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How to use @Component annotation for automatically configuring a Spring bean without using configuration xml file ?.

Program to demonstrate how to use @Component annotation for automatically configuring a Spring bean without using configuration xml file.


1. Create a class by name Side.java having @Component annotation and place it in the package 'com.hubberspot.spring.components'. This package will have our all the java files and this package entry goes into Spring frameworks configuration xml in the 'context:component-scan' tag. By providing this entry we are telling Spring container to automatically scan this package and configure the classes as components/bean

package com.hubberspot.spring.components;

import org.springframework.stereotype.Component;


// We use @Component Annotation to make a class
// being automatically treated as a Spring bean
// without making any entry for it in Spring
// Configuration xml file 

@Component
public class Side {

 private int length;
 private int pointX;
 private int pointY;


 public int getLength() {
  return length;
 }

 public void setLength(int length) {
  this.length = length;
 }

 public int getPointX() {
  return pointX;
 }

 public void setPointX(int pointX) {
  this.pointX = pointX;
 }


 public int getPointY() {
  return pointY;
 }

 public void setPointY(int pointY) {
  this.pointY = pointY;
 }



}




2. Create a class Square.java having @Component annotation and being @Autowired by Side bean defined at step 1 -

package com.hubberspot.spring.components;

import org.springframework.beans.factory.annotation.Autowired;
import org.springframework.stereotype.Component;

//We use @Component Annotation to make a class
//being automatically treated as a Spring bean
//without making any entry for it in Spring
//Configuration xml file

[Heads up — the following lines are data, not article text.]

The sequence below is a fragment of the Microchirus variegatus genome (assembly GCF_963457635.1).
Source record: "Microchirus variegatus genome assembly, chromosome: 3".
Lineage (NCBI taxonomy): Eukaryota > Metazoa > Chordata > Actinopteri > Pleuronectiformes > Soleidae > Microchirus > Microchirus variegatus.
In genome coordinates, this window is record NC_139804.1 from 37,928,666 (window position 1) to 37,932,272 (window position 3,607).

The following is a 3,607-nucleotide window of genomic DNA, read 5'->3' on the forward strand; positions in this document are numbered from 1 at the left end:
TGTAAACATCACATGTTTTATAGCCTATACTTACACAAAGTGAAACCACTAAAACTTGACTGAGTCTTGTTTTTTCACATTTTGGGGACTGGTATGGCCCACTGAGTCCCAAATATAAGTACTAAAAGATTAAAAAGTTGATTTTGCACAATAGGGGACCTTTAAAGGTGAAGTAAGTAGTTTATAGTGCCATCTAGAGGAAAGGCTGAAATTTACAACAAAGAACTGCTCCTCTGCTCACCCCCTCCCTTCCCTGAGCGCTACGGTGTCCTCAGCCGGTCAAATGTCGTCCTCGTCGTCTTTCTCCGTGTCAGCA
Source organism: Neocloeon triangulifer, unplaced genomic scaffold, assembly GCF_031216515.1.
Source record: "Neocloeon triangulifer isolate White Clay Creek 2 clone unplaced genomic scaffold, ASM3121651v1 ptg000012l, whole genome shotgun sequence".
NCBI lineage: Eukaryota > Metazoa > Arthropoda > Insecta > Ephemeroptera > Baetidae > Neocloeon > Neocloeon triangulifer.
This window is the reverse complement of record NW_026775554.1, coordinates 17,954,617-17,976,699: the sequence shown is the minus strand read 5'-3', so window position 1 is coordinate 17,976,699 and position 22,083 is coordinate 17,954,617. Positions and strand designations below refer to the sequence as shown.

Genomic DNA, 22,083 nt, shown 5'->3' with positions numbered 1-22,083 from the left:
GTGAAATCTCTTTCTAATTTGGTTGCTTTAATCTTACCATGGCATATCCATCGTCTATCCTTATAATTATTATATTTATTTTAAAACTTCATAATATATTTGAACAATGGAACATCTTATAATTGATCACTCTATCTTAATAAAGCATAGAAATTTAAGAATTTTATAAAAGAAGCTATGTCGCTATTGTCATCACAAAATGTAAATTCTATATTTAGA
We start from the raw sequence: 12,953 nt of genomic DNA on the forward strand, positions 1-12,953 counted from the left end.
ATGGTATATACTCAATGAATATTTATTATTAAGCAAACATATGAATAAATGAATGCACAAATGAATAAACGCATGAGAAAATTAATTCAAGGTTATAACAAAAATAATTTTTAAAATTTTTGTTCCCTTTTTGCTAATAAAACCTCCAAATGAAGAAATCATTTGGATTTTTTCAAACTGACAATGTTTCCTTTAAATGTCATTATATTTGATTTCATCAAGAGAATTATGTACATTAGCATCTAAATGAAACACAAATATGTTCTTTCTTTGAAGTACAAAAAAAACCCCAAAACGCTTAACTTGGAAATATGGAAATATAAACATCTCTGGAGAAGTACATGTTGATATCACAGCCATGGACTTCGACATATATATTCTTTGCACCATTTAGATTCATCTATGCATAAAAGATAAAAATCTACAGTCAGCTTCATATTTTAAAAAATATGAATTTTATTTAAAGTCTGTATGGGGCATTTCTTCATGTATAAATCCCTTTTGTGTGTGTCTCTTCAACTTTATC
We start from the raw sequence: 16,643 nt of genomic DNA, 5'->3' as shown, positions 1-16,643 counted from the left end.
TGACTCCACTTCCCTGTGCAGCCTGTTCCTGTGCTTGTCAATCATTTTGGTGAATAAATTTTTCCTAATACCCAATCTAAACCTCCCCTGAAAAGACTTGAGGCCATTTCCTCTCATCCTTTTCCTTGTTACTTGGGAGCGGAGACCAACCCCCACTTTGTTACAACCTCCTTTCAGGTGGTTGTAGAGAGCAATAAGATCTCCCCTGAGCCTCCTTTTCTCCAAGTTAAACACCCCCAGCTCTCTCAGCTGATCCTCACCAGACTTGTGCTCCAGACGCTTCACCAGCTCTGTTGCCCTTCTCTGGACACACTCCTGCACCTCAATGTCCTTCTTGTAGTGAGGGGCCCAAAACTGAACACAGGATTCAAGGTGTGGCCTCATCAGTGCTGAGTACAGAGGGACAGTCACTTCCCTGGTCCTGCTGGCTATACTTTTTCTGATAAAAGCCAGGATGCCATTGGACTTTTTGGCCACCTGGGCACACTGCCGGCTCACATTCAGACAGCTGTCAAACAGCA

@Component
public class Square {

 // Square has Side as its one 
 // of the property which is 
 // being autowired to it by placing 
 // @Autowired annotation over it


 @Autowired
 private Side side;


 public Side getSide() {
  return side;
 }


 public void setSide(Side side) {
  this.side = side;
 }



}




3. Create a Spring Configuration file having 'context:component-scan' tag with base-package="com.hubberspot.spring.components". This attribute provides Spring the information about the beans that needs to be scan in the package



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<?xml version="1.0" encoding="UTF-8"?>
<beans xmlns="http://www.springframework.org/schema/beans"
    xmlns:xsi="http://www.w3.org/2001/XMLSchema-instance" 
    xmlns:context="http://www.springframework.org/schema/context"
    xsi:schemaLocation="http://www.springframework.org/schema/beans
        http://www.springframework.org/schema/beans/spring-beans-3.1.xsd
        http://www.springframework.org/schema/context
        http://www.springframework.org/schema/context/spring-context-3.1.xsd">

    <!-- In order to turn on Auto Scanning in Spring we need to provide a tag 
        by name <context:component-scan> see the tag below .... -->

    <context:component-scan base-package="com.hubberspot.spring.components" />

</beans>


4. Run the Test class

package com.hubberspot.spring.components;

import org.springframework.context.ApplicationContext;
import org.springframework.context.support.ClassPathXmlApplicationContext;

public class Test {

 public static void main(String[] args) {

  // ApplicationContext is a Spring interface which 
  // provides with the configuration for an application. 
  // It provides us with all the methods that BeanFactory 
  // provides. It loads the file resources in a older 
  // and generic manner. It helps us to publish events to the
  // listener registered to it. It also provides quick support
  // for internationalization. It provides us with the object 
  // requested, it reads the configuration file and provides
  // us with the necessary object required.
  // We are using concrete implementation of ApplicationContext
  // here called as ClassPathXmlApplicationContext because this 
  // bean factory reads the xml file placed in the classpath of 
  // our application. We provide ClassPathXmlApplicationContext
  // with a configuration file called as spring.xml placed
  // at classpath of our application. 
  ApplicationContext context = 
    new ClassPathXmlApplicationContext(("spring.xml"));

  // In order to get a object instantiated for a particular bean 
  // we call getBean() method of ClassPathXmlApplicationContext
  // passing it the id for which the object is to be needed. 
  // Here getBean() returns an Object. We need to cast it back 
  // to the Square object. Without implementing new keyword we 
  // have injected object of Square just by reading an xml 
  // configuration file.
  Square square = (Square)context.getBean("square");

  System.out.println("The length of Square is : " + 

square.getSide().getLength());
  System.out.println("The x co-ordinate of Square is : " + 

square.getSide().getPointX());
  System.out.println("The y co-ordinate of Square is : " + 

square.getSide().getPointY());

 }

}




Output of the program :



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